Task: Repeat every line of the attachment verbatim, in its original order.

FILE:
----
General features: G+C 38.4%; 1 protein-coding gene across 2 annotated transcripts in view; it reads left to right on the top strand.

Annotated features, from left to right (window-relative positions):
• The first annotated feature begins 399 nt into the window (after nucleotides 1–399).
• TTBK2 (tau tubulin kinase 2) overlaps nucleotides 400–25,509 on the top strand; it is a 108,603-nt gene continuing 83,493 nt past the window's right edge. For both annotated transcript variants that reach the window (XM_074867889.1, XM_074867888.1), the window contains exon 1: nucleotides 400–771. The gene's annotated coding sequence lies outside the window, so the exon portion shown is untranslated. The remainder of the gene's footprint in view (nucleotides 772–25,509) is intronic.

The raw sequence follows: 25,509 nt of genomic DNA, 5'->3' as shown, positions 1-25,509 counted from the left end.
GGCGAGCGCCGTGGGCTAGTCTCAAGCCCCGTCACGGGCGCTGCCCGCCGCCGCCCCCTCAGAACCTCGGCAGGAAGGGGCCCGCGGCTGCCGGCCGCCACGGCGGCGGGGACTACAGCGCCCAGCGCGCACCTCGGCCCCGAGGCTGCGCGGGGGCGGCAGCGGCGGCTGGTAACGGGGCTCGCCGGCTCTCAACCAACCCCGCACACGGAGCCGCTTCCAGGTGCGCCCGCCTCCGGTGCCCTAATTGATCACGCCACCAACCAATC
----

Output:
General features: G+C 38.4%; 1 protein-coding gene across 2 annotated transcripts in view; it reads left to right on the top strand.

Annotated features, from left to right (window-relative positions):
• The first annotated feature begins 399 nt into the window (after nucleotides 1–399).
• TTBK2 (tau tubulin kinase 2) overlaps nucleotides 400–25,509 on the top strand; it is a 108,603-nt gene continuing 83,493 nt past the window's right edge. For both annotated transcript variants that reach the window (XM_074867889.1, XM_074867888.1), the window contains exon 1: nucleotides 400–771. The gene's annotated coding sequence lies outside the window, so the exon portion shown is untranslated. The remainder of the gene's footprint in view (nucleotides 772–25,509) is intronic.

The raw sequence follows: 25,509 nt of genomic DNA, 5'->3' as shown, positions 1-25,509 counted from the left end.
GGCGAGCGCCGTGGGCTAGTCTCAAGCCCCGTCACGGGCGCTGCCCGCCGCCGCCCCCTCAGAACCTCGGCAGGAAGGGGCCCGCGGCTGCCGGCCGCCACGGCGGCGGGGACTACAGCGCCCAGCGCGCACCTCGGCCCCGAGGCTGCGCGGGGGCGGCAGCGGCGGCTGGTAACGGGGCTCGCCGGCTCTCAACCAACCCCGCACACGGAGCCGCTTCCAGGTGCGCCCGCCTCCGGTGCCCTAATTGATCACGCCACCAACCAATC